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Mineral Owners Hope to Recoup Royalties from Flaring

by Elizabeth Alford on March 5, 2016

Mineral owners in North Dakota are anxiously awaiting a court ruling that could pave the way for them to receive compensation for natural gas that was flared on their property.

Related: New Flaring Regulations Proposed

In 2013, mineral owners filed 14 lawsuits against oil companies claiming they were not paid for the gas that was illegally flared from wells. 13 of the cases were dismissed in district court, but one has made its way to the state supreme court and could set an important precedent for mineral owners in the state.

In December, North Dakota’s Supreme Court heard oral arguments in an appeal from Sarah Vogel, a mineral owner who claims she’s owed royalties from Marathon Oil for illegal flaring. A ruling in favor of Vogel would potentially open the door for dozens of class action claims.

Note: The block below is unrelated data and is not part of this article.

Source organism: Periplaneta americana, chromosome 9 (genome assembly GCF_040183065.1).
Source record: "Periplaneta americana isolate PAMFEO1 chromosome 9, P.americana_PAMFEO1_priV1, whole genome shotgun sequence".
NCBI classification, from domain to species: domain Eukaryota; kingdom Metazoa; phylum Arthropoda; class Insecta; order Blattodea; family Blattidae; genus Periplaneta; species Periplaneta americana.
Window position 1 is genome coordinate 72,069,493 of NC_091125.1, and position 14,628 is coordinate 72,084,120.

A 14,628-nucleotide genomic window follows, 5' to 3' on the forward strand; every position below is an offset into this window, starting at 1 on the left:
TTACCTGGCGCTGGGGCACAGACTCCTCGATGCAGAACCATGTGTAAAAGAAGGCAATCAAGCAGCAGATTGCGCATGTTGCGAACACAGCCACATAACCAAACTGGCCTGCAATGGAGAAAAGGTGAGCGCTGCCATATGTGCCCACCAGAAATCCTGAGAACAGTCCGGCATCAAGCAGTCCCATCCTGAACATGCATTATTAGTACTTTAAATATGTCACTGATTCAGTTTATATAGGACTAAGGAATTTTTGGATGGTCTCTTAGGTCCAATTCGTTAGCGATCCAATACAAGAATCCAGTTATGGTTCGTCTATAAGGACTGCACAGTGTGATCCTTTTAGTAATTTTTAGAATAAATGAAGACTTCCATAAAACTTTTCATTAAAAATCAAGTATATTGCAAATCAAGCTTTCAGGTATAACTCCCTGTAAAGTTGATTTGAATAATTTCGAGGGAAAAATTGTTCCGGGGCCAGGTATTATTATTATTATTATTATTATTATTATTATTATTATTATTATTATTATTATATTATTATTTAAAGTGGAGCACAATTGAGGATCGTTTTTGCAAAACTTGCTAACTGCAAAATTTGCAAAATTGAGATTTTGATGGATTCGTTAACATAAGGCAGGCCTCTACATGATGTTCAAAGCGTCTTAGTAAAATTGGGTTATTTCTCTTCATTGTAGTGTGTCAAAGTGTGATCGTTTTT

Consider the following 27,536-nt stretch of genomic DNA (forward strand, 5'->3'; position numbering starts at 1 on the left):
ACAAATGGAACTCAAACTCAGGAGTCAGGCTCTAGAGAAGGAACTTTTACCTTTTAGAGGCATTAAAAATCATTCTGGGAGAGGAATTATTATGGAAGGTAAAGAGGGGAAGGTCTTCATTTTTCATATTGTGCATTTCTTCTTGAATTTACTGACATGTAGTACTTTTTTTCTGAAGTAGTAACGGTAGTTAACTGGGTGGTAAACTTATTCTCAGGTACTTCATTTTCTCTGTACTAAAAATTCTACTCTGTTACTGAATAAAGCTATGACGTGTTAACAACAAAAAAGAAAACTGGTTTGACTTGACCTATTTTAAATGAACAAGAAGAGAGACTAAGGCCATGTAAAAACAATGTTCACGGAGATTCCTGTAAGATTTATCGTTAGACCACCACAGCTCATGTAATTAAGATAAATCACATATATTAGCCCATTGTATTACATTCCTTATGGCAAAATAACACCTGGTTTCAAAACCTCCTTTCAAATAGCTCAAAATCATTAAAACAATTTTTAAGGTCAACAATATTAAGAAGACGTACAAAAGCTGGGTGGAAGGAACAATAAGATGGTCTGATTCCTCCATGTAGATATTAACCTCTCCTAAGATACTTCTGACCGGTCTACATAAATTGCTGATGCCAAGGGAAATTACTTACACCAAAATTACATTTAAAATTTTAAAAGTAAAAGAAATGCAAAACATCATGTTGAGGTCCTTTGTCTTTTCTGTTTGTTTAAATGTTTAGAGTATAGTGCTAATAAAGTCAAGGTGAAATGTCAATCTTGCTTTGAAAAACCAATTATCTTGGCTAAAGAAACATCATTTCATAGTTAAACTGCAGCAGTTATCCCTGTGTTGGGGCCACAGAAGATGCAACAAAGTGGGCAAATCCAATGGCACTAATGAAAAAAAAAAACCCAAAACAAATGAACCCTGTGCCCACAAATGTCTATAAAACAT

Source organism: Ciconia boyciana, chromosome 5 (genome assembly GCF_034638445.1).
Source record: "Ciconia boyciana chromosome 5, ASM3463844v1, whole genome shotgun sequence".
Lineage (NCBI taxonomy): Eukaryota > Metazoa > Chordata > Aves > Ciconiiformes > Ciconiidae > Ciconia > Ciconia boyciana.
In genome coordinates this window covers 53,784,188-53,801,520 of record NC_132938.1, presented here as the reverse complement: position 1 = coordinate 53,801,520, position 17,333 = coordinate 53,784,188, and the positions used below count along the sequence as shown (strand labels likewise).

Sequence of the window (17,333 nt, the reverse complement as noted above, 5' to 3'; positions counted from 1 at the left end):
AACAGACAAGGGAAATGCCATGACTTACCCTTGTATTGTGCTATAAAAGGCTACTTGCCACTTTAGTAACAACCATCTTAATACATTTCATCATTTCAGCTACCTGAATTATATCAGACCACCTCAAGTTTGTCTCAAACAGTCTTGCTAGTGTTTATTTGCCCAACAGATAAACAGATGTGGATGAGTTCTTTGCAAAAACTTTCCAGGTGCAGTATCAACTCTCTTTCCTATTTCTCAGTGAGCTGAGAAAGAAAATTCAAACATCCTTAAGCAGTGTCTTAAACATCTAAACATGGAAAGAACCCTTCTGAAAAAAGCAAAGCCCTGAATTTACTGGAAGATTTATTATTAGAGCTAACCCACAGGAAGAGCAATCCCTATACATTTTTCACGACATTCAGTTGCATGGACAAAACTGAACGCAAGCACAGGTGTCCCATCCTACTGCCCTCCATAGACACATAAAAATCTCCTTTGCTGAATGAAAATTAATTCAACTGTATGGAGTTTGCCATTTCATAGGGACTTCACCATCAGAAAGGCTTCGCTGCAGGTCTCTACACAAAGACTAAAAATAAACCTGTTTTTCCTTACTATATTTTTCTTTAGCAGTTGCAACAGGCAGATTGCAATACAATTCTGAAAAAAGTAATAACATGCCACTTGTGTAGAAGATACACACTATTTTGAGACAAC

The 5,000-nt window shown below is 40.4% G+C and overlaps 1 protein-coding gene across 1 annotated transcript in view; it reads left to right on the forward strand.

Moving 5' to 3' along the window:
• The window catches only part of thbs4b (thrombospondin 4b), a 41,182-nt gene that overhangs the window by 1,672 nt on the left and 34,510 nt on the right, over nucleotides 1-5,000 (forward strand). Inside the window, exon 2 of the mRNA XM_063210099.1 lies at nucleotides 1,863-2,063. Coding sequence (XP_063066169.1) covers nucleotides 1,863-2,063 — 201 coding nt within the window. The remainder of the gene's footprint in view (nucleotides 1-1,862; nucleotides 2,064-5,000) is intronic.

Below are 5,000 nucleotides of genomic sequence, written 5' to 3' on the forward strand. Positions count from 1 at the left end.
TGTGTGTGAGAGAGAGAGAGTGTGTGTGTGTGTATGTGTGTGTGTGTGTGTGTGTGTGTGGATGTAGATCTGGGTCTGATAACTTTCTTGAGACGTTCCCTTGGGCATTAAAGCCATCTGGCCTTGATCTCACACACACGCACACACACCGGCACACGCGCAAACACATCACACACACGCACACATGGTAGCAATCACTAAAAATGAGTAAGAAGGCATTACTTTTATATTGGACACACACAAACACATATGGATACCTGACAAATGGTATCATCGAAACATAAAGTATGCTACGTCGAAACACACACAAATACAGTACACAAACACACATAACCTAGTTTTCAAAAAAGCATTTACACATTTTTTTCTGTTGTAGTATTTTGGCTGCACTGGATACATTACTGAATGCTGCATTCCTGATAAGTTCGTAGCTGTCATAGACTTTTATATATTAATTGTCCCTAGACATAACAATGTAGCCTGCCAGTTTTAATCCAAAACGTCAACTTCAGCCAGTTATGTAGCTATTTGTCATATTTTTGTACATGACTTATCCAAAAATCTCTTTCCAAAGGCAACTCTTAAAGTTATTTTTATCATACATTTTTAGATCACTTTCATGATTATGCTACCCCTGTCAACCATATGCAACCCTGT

Derrick Braaten, one of Vogel’s attorneys, commented that “If the Supreme Court rules in our favor, then all of the other cases would be immediately refiled.” 

Oil companies are allowed to burn away some natural gas that occurs along with oil production, but they must follow certain rules set out by the state’s Industrial Commission. If a company breaks these rules, the law requires that they pay royalties and gross production tax on that gas. At issue in the appeal is whether mineral owners can bring their claim in courts instead of filing a petition with the Industrial Commission.

In December 2015, oil companies in North Dakota flared over 7.7 billion cubic feet of gas, which is enough natural gas to heat more than 80,000 homes for a year.

 

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